Writing a JavaFX PDF Viewer plugin for Netbeans – 4. Integrating your code

Introduction

In the part 3, we setup our plugin ready to add in our code. So let’s make the NetBeans plugin use our JavaFX viewer….

To use our JavaFX viewer, we need to plumb it into our existing TopComponent. Here are my code changes:-

1. New objects in our Top Component

public final class PDFDisplayTopComponent extends TopComponent {
 
    BaseViewerFX viewer=new BaseViewerFX();
 
    String PDFfile=null;
 
    JFXPanel fxPanel = new JFXPanel();

BaseViewerFx is our class in jpedalFX.jar (which can also be run as a standalone JavaFX application).

We keep the file name as a String value inside the component as it is accessed in several places.

Our viewer is pure JavaFX but we currently need to use the JFXPanel to show it inside NetBeans which currently uses Swing.

Item to remember in JavaFX

In developing the NetBeans plugin I discovered a small issue with opening a single window, closing it and then trying to open a new window. This is because the default for JavaFX is to ‘shut down’ if it thinks it is no longer used.

        //very important as it stops FX shutting down if you closed single Window
        Platform.setImplicitExit(false);

There is an excellent tutorial on writing a JavaFX plugin for NetBeans which covers this and other issues.

If you want your code to run in Java7, there are various workarounds to make it dynamically accessible in Java7. There is a great tutorial on this here from Geertjan Wielenga.

2. Changes to componentOpened method

We add our code to component opened. It returns a Scene which we wrap inside a JFXPanel which we then display in our TopComponent. Because TopComponent is a Swing component, we currently need the JFXPanel as a wrapper. We then open the PDF file and it will be displayed.

Notice that we need to be careful with the JavaFX thread and call it via Platform.runLater

@Override
    public void componentOpened() {
 
        this.setLayout(new BorderLayout());
        this.add(fxPanel, BorderLayout.CENTER);
 
        Platform.setImplicitExit(false);
        Platform.runLater(new Runnable() {
            @Override
            public void run() {
                initFX();
            }
       });
    }
 
    private void initFX() {
 
        Scene scene=viewer.setupViewer(this.getBounds().width,this.getBounds().height);
 
        fxPanel.setScene(scene);
 
        String newPDFfile=this.getDisplayName();
 
        if(newPDFfile!=null){
            PDFfile=newPDFfile;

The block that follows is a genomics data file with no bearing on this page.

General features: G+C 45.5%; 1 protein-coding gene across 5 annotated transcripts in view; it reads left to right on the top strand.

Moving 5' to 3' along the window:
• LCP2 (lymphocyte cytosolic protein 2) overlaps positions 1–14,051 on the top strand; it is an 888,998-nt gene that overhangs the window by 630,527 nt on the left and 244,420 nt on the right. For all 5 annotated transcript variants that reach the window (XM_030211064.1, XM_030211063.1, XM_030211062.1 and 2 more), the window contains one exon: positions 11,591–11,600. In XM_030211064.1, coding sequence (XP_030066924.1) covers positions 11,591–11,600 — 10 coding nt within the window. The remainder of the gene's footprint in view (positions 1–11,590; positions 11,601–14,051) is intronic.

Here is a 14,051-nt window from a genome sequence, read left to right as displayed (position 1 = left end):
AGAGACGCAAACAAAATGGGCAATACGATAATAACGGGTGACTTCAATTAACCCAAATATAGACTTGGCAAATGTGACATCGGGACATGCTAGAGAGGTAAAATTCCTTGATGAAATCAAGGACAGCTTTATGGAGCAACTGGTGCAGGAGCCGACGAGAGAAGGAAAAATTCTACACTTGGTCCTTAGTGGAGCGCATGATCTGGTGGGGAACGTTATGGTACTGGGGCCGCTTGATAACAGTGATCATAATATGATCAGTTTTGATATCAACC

}
 
        if(PDFfile!=null){
 
            viewer.loadPDF(new File(PDFfile));
 
            viewer.addListeners();
 
        }
    }

Adding support for serialisation

The standard NetBeans skeleton code also includes the ability to save data and restore it later. If you close NetBeans and reopen it, the Windows will be restored (so long as the PDF file has not been deleted). All we have to do is save the String value of the PDF filename and restore it). A neat feature is that this code is called before the other methods are run, so resetting the name is all we need to restore the Window.

void writeProperties(java.util.Properties p) {
        // better to version settings since initial version as advocated at
        // http://wiki.apidesign.org/wiki/PropertyFiles
        p.setProperty("version", "1.0");
        // TODO store your settings
 
        //new code for PDF plugin to save file so we can restore 
        p.setProperty("file", viewer.getPDFfilename());
    }
 
    void readProperties(java.util.Properties p) {
 
        String version = p.getProperty("version");
        // TODO read your settings according to their version
 
        //new code for PDF plugin to restore
        String previousPDFfile=p.getProperty("file");
 
        if(previousPDFfile!=null){
            PDFfile=previousPDFfile;
            this.setDisplayName(PDFfile);
        }
    }

 

Conclusion

We now have a simple PDF plugin which will allow us to display PDF files when you run the project. Tomorrow, we will turn it into a standalone plugin which you can install in NetBeans.

Click here for the next article in the series.

This post is part of our “NetBeans article Index” series. In these articles, we aim to explore NetBeans in different ways, from useful hint and tips, to our how-to’s, experiences and usage of the NetBeans IDE.

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Mark Stephens

System Architect and Lead Developer at IDRSolutions
Mark Stephens has been working with Java and PDF since 1999 and has diversified into HTML5, SVG and JavaFX. He also enjoys speaking at conferences and has been a Speaker at user groups, Business of Software, Seybold and JavaOne conferences. He has a very dry sense of humor and an MA in Medieval History for which he has not yet found a practical use.
Markee174

About Mark Stephens

Mark Stephens has been working with Java and PDF since 1999 and has diversified into HTML5, SVG and JavaFX.

He also enjoys speaking at conferences and has been a Speaker at user groups, Business of Software, Seybold and JavaOne conferences. He has a very dry sense of humor and an MA in Medieval History for which he has not yet found a practical use.

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